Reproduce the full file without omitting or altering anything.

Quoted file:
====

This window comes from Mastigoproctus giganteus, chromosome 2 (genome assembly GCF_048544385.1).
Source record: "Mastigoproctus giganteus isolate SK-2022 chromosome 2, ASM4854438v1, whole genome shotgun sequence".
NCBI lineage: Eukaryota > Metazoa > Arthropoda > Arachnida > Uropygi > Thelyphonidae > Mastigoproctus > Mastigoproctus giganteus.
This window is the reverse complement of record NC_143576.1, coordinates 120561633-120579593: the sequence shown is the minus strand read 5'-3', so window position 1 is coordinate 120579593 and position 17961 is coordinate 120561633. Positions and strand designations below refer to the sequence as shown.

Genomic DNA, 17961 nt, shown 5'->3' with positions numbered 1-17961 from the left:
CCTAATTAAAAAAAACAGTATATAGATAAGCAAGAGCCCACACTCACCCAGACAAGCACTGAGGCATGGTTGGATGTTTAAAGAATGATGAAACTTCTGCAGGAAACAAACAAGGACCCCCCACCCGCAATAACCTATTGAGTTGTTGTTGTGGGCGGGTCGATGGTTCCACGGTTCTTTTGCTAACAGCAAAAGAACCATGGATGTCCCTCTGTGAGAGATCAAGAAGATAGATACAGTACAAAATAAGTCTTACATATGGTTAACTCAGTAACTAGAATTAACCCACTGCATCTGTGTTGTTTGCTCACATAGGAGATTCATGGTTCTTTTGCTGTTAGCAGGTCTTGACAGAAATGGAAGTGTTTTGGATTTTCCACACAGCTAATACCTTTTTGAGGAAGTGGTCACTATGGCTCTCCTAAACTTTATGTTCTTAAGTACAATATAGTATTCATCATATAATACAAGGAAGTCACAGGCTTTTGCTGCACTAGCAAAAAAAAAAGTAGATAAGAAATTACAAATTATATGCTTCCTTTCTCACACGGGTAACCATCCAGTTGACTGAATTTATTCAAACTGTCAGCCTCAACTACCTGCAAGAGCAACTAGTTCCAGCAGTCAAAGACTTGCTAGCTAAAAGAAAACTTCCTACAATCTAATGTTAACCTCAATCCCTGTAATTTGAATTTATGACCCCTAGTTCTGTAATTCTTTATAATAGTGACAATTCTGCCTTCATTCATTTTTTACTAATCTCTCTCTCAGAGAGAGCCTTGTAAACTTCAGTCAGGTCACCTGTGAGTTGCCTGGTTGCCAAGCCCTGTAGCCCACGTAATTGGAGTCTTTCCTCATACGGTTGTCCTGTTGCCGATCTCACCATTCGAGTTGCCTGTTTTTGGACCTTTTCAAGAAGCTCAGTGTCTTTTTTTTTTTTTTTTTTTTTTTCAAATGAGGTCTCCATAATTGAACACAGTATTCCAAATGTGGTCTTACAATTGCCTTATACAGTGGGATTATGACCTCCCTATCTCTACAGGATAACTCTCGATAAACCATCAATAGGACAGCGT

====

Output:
This window comes from Mastigoproctus giganteus, chromosome 2 (genome assembly GCF_048544385.1).
Source record: "Mastigoproctus giganteus isolate SK-2022 chromosome 2, ASM4854438v1, whole genome shotgun sequence".
NCBI lineage: Eukaryota > Metazoa > Arthropoda > Arachnida > Uropygi > Thelyphonidae > Mastigoproctus > Mastigoproctus giganteus.
This window is the reverse complement of record NC_143576.1, coordinates 120561633-120579593: the sequence shown is the minus strand read 5'-3', so window position 1 is coordinate 120579593 and position 17961 is coordinate 120561633. Positions and strand designations below refer to the sequence as shown.

Genomic DNA, 17961 nt, shown 5'->3' with positions numbered 1-17961 from the left:
CCTAATTAAAAAAAACAGTATATAGATAAGCAAGAGCCCACACTCACCCAGACAAGCACTGAGGCATGGTTGGATGTTTAAAGAATGATGAAACTTCTGCAGGAAACAAACAAGGACCCCCCACCCGCAATAACCTATTGAGTTGTTGTTGTGGGCGGGTCGATGGTTCCACGGTTCTTTTGCTAACAGCAAAAGAACCATGGATGTCCCTCTGTGAGAGATCAAGAAGATAGATACAGTACAAAATAAGTCTTACATATGGTTAACTCAGTAACTAGAATTAACCCACTGCATCTGTGTTGTTTGCTCACATAGGAGATTCATGGTTCTTTTGCTGTTAGCAGGTCTTGACAGAAATGGAAGTGTTTTGGATTTTCCACACAGCTAATACCTTTTTGAGGAAGTGGTCACTATGGCTCTCCTAAACTTTATGTTCTTAAGTACAATATAGTATTCATCATATAATACAAGGAAGTCACAGGCTTTTGCTGCACTAGCAAAAAAAAAAGTAGATAAGAAATTACAAATTATATGCTTCCTTTCTCACACGGGTAACCATCCAGTTGACTGAATTTATTCAAACTGTCAGCCTCAACTACCTGCAAGAGCAACTAGTTCCAGCAGTCAAAGACTTGCTAGCTAAAAGAAAACTTCCTACAATCTAATGTTAACCTCAATCCCTGTAATTTGAATTTATGACCCCTAGTTCTGTAATTCTTTATAATAGTGACAATTCTGCCTTCATTCATTTTTTACTAATCTCTCTCTCAGAGAGAGCCTTGTAAACTTCAGTCAGGTCACCTGTGAGTTGCCTGGTTGCCAAGCCCTGTAGCCCACGTAATTGGAGTCTTTCCTCATACGGTTGTCCTGTTGCCGATCTCACCATTCGAGTTGCCTGTTTTTGGACCTTTTCAAGAAGCTCAGTGTCTTTTTTTTTTTTTTTTTTTTTTTCAAATGAGGTCTCCATAATTGAACACAGTATTCCAAATGTGGTCTTACAATTGCCTTATACAGTGGGATTATGACCTCCCTATCTCTACAGGATAACTCTCGATAAACCATCAATAGGACAGCGT